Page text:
PRESS DIGEST - Wall Street Journal - Oct 29

lunes 29 de octubre de 2007 07:27 CET

Oct 29 (Reuters) - The following were the top stories in The Wall Street Journal on Monday. Reuters has not verified these stories and does not vouch for their accuracy.

* Merrill Lynch & Co Inc's MER.N Stan O'Neal was negotiating the terms of his departure as chief executive officer in the wake of a multibillion-dollar writeoff at the firm. His resignation would be the most dramatic fallout yet from the global credit crunch triggered by the subprime mortgage mess.

* Multinationals such as Microsoft Corp (MSFT.O: Cotización), Coca-Cola Co (KO.N: Cotización) and Procter & Gamble Co (PG.N: Cotización), which benefit from the strong global economy, are boosting major stock indexes. However, many other stocks, notably financial institutions and smaller companies, reliant on the U.S. consumer have been hit, suggesting support for prices may be thin.

* Blackstone Group LP (BX.N: Cotización) has lured Host Hotels & Resorts Inc' (HST.N: Cotización) Chief Executive Christopher Nassetta to lead its recently acquired Hilton Hotels Corp as it pursues an ambitious growth strategy.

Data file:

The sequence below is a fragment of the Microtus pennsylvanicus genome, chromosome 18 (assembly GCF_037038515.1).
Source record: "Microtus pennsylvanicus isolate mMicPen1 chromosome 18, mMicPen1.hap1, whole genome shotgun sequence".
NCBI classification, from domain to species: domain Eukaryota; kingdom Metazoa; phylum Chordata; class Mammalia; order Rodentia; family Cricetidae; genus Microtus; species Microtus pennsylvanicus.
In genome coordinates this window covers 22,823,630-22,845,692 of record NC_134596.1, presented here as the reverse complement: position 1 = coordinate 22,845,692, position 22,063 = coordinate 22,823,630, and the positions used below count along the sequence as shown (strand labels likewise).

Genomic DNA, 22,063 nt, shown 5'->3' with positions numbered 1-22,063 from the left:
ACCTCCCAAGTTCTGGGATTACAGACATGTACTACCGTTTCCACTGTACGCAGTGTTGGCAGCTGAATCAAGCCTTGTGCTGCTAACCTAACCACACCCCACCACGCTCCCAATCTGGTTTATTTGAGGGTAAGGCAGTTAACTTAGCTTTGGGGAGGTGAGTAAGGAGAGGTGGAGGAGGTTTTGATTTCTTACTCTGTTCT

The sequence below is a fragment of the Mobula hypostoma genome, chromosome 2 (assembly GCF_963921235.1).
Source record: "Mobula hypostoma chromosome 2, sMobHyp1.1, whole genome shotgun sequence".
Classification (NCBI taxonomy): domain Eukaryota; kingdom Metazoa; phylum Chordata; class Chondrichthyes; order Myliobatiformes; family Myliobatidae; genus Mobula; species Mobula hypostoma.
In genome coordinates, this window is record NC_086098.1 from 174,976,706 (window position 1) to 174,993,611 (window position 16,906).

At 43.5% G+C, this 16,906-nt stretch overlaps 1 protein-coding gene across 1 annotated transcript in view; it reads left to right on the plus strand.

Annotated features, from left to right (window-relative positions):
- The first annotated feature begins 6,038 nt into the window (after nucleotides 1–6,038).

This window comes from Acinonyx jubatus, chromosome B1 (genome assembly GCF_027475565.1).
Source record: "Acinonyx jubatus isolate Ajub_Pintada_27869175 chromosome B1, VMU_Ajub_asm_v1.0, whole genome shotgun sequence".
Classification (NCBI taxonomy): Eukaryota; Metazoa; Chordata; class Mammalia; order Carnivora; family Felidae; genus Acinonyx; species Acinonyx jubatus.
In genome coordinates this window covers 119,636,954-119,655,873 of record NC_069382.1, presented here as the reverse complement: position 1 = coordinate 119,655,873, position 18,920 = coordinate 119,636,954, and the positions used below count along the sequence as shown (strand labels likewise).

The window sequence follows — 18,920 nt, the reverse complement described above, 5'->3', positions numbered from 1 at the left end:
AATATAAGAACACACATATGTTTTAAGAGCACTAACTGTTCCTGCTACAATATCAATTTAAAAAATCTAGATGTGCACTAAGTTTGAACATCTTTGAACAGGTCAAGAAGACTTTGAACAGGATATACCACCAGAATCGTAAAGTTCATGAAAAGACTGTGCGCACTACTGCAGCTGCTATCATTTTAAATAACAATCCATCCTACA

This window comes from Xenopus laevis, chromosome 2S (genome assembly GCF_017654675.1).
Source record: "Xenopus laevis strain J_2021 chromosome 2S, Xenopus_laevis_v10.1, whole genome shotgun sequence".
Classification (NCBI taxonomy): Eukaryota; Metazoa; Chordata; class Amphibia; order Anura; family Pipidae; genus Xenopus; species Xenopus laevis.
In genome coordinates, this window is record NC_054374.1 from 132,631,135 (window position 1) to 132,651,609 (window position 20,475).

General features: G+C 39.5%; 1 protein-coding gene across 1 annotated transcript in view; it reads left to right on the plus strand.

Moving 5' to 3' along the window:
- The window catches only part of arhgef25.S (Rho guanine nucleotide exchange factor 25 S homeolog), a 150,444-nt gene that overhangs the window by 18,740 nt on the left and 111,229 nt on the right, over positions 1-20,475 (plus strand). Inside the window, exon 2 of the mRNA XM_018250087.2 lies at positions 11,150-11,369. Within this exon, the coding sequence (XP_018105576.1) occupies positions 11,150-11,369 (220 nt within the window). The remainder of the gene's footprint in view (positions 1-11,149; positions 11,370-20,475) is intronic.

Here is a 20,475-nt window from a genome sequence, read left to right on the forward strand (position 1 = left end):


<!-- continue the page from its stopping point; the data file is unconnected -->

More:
* Ford Motor Co (F.N: Cotización) this week moves to the center of labor talks with the United Auto Workers after the union narrowly ratified a new contract with Chrysler LLC. The UAW said the four-year Chrysler contract was approved by 56 percent of the production workers who voted, and 51 percent of the skilled tradesmen who voted.

* Microsoft's stake in Facebook Inc is likely to boost the social-networking firm's stock options, and could make it more difficult to hire talented employees.

* Oracle Corp ORCL.O let its $17-a-share offer for BEA Systems Inc BEAS.O expire and invited BEA's shareholders to confront the company if they were unhappy with the result, following Carl Icahn's similar call.

* Psychological resistance could keep oil prices from vaulting the $100 barrier as traders decide to lock in gains instead.

* As public pensions increasingly venture into more-complex investments such as hedge funds, private equity and infrastructure projects, paychecks at many funds are fattening up.   Continuación...